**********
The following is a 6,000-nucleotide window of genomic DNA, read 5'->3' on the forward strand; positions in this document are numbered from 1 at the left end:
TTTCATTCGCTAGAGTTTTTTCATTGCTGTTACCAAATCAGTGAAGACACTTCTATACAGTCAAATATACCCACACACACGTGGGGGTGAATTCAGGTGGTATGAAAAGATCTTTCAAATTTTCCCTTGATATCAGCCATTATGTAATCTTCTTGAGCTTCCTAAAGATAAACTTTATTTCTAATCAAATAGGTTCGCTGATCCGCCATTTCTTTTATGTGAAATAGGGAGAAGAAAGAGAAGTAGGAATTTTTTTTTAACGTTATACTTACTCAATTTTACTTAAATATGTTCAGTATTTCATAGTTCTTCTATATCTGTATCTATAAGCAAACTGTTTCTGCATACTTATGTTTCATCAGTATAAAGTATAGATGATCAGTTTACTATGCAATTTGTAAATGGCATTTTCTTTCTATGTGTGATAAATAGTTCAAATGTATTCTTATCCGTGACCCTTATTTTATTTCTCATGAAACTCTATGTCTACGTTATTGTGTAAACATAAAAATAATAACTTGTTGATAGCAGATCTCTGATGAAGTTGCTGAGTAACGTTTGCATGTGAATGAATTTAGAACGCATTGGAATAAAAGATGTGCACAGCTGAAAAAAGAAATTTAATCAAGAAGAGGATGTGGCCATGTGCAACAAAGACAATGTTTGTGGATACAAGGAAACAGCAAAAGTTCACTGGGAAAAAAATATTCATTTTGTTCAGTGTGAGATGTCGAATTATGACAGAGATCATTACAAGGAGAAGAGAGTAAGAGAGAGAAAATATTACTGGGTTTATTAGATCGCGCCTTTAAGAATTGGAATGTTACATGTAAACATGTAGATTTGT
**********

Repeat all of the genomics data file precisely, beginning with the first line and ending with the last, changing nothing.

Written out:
The following is a 6,000-nucleotide window of genomic DNA, read 5'->3' on the forward strand; positions in this document are numbered from 1 at the left end:
TTTCATTCGCTAGAGTTTTTTCATTGCTGTTACCAAATCAGTGAAGACACTTCTATACAGTCAAATATACCCACACACACGTGGGGGTGAATTCAGGTGGTATGAAAAGATCTTTCAAATTTTCCCTTGATATCAGCCATTATGTAATCTTCTTGAGCTTCCTAAAGATAAACTTTATTTCTAATCAAATAGGTTCGCTGATCCGCCATTTCTTTTATGTGAAATAGGGAGAAGAAAGAGAAGTAGGAATTTTTTTTTAACGTTATACTTACTCAATTTTACTTAAATATGTTCAGTATTTCATAGTTCTTCTATATCTGTATCTATAAGCAAACTGTTTCTGCATACTTATGTTTCATCAGTATAAAGTATAGATGATCAGTTTACTATGCAATTTGTAAATGGCATTTTCTTTCTATGTGTGATAAATAGTTCAAATGTATTCTTATCCGTGACCCTTATTTTATTTCTCATGAAACTCTATGTCTACGTTATTGTGTAAACATAAAAATAATAACTTGTTGATAGCAGATCTCTGATGAAGTTGCTGAGTAACGTTTGCATGTGAATGAATTTAGAACGCATTGGAATAAAAGATGTGCACAGCTGAAAAAAGAAATTTAATCAAGAAGAGGATGTGGCCATGTGCAACAAAGACAATGTTTGTGGATACAAGGAAACAGCAAAAGTTCACTGGGAAAAAAATATTCATTTTGTTCAGTGTGAGATGTCGAATTATGACAGAGATCATTACAAGGAGAAGAGAGTAAGAGAGAGAAAATATTACTGGGTTTATTAGATCGCGCCTTTAAGAATTGGAATGTTACATGTAAACATGTAGATTTGT